“On the Way”
“We see so much, along the way. So much of our experience is casual observation. When we take the time to really see things, spend time with them, that is where true beauty is found. But, that requires us to pause in our journey and appreciate those moments that would just fade to faint memory” – Ed Lehming
This image is a continuation of my recent series, all photographed within a few minutes along Bancroft’s “Y” road. The road is named because it forms the shape of the letter “Y” as it is a bypass from Hwy 28 to South Baptiste Lake Road. We often take this road to shave a few minute off our drive to High Falls or when driving the backroads around Baptiste Lake.
As mentioned in my prior posts, we were returning from a friend’s home along this road when the setting sun on the pines caught my eye and I stopped to enjoy the details.
All too often, I see wonderful scenes along the road and make a deliberate mental note, wishing I had the time to stop and enjoy it more. But, we often have timelines to meet or traffic on the roads does not make it safe to pull over. More often than not, once I do pull over and walk back to where I observed something, the moment is is gone, the light has shifted, or the scene is not quite how I originally observed it.
In this case, we had the time and it was easy to pull off the road to really view the scene that I casually observed. The scene above is my first impression of the sunset light on the pines. It was stunning, with the towering pines catching the orange light , while the underbrush was already in shadow. The brightness was breathtaking and I wanted to capture the scene immediately, before it faded. Fortunately, I think I caught it just as it was starting and I enjoyed the few minutes while it lasted, dissecting the the scene into a series of images using intentional camera movement to create a more painterly look.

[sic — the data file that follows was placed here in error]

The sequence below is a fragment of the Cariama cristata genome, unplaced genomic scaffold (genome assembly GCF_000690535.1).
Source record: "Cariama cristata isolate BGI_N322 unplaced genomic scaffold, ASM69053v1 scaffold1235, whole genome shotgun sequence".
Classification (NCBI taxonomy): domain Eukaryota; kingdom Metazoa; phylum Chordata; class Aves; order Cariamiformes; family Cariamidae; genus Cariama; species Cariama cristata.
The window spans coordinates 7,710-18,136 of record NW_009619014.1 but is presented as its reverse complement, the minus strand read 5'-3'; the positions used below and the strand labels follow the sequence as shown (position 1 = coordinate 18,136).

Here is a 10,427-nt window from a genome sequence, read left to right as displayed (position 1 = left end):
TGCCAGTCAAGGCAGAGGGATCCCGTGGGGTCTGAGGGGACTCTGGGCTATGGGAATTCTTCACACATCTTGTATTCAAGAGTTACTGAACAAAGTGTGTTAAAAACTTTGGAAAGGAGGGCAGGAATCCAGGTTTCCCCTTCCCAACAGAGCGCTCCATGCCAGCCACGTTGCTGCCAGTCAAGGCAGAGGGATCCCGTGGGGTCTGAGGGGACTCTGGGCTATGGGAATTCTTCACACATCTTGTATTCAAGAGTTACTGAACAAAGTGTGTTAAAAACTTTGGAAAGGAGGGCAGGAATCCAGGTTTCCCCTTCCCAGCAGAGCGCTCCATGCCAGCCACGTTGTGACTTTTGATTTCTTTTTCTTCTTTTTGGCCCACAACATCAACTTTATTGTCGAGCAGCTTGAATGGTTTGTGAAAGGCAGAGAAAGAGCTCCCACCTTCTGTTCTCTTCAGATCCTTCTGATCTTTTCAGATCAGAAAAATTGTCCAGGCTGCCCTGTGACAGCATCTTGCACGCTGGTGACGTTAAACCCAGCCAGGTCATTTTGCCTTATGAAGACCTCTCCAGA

I discovered this technique a few years ago and continue to use and improve on it, always pleasantly surprised at the results and the way it naturally enhances the mood of what I am photographing. There’s always enough detail to remind me that it is a photograph, but the movement and subtle blur that it causes seems to imbue the image with an energy that I really enjoy.
It seems like a long time since I have had the pleasure of spending time with a subject and really extracting the essence of the scene. I’ve found myself all to often using my iPhone simply because it’s convenient, lightweight, and makes great stills. Yet, the artist in me loves the creative flexibility my DSLR provides me. I simply can’t do this with a phone. As well, the pro body and this technique cannot be rushed and I find myself spending more time enjoying the process, on the way.
Tamron SP 70-200mm f/2.8 Di VC USD @ 92 mm
1/4 sec, f/20, ISO 320